The Personal Services Business Versus Corporation: CRA Rules
In recent years, we’ve seen businesses in many areas of the economy hiring contractors on a long-term basis instead of offering permanent full- or part-time employment. More recently, we’re noticing that in some industries, contracts come with the stipulation requiring these individual contractors to incorporate their services through a corporation.
From the perspective of the hiring corporation, this arrangement of hiring incorporated contractors provides staffing flexibility and can reduce costs such as employee benefits, overtime, vacation pay and payroll source deductions such as employee income taxes and CPP/EI premiums.
From the perspective of the individual contractor, incorporating can provide significant tax advantages such as:
Income tax deferral opportunities
Lower small business tax rates applicable to Canadian Controlled Private Corporations (CCPCs) earning an active business income of $500,000 or less
Allows for numerous business expense deductions
Income splitting options (subject to TOSI rules)
Lifetime capital gains tax exemption
Succession and estate planning
While these arrangements have the potential to provide benefits to both industry employers and the individual who use the incorporated contractor, there are income tax obligations of these contracts. This is especially true in cases where they are offering their services to just one organization. Lately, Canada Revenue Agency (CRA) is aware of and has increased the scrutiny of incorporated contractors and classifies them as Personal Services Businesses (PSB).
Personal Services Businesses (PSB) rules were applied by Canada Revenue Agency (CRA) to prevent individuals who would otherwise be deemed as employees, from incorporating and taking advantage of these corporate tax efficiencies that are gained from incorporating. These rules were implemented to limit tax advantages to ensure that parties would be considered under contractor/client relationship rather than employee/employer relationship.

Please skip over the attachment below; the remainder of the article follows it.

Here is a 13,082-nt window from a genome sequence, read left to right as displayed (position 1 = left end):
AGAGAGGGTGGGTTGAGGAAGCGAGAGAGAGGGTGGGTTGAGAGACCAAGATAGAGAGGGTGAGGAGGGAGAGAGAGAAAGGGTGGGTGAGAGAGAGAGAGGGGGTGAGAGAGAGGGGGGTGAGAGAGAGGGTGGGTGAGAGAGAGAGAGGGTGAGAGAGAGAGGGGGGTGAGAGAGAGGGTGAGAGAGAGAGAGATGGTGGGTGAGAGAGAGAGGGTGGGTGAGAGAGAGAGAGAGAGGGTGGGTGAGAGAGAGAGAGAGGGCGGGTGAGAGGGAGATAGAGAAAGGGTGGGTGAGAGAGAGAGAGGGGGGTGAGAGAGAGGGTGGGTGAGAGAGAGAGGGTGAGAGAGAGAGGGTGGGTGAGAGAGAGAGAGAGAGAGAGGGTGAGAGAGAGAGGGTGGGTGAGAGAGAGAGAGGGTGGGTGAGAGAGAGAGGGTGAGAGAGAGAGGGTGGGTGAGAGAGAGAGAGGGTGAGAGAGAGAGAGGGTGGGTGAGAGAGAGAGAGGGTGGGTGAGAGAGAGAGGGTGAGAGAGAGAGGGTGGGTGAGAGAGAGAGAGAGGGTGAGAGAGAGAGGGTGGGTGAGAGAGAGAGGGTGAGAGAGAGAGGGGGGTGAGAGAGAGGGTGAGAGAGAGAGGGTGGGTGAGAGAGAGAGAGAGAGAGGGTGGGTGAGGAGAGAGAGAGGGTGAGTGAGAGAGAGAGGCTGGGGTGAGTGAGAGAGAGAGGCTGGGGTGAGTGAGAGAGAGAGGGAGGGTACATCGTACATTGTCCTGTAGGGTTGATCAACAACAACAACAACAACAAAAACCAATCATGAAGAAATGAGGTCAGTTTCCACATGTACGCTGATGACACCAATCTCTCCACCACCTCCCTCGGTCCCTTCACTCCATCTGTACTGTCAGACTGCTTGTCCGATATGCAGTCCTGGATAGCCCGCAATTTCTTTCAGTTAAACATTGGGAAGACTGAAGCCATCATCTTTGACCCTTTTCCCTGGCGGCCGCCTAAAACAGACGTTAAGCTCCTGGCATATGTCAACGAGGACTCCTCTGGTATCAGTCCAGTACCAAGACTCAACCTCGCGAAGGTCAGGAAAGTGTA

What is a Personal Services Business (PSB)? The PSB rules as set out in the Income Tax Act subsection 125 (7):
An individual who renders services on behalf of the corporation (an “incorporated employee”)
The incorporated employee or any related person directly or indirectly owns 10% or more of the issued shares of any class of the corporation or of any related corporation (a “specified shareholder”)
The incorporated employee would be considered an officer or employee of the client but for the existence of the corporation
The incorporated employee does not employ more than five (5) full time employees
The services are not being provided to an associated corporation
The corporate tax rate that applies to PSB income is approximately 33% federally and 8% provincially if Alberta rates apply (Year 2021), for a combined corporate tax rate of approximately 41%.
In most cases, determining whether a contractor or employment relationship exists can be a question of fact and must be reviewed on a case-by-case basis to determine whether these services qualify as PSB. From CRA’s perspective, assessments have evolved from case law experience in Canadian courts that can be used to determine whether an individual is an employee or an independent contractor.
Factors used to determine whether an individual is an employee or an independent contractor:
Degree of control exercised over the contractor’s activities
Tools and equipment provided by the client to perform the services
Services provided by contractors are integral to the client’s business
Ability to legally hire outside subcontractors
Ability to have an opportunity of profit or risks of loss
In most cases, these factors are used in assessing whether the individual is providing services to another person as an employee or providing services in a business-like manner. Looking at some of the recent tax court cases, individual contractors with incorporated businesses held to be carrying on personal services businesses were denied designation of a corporation based on the following factors: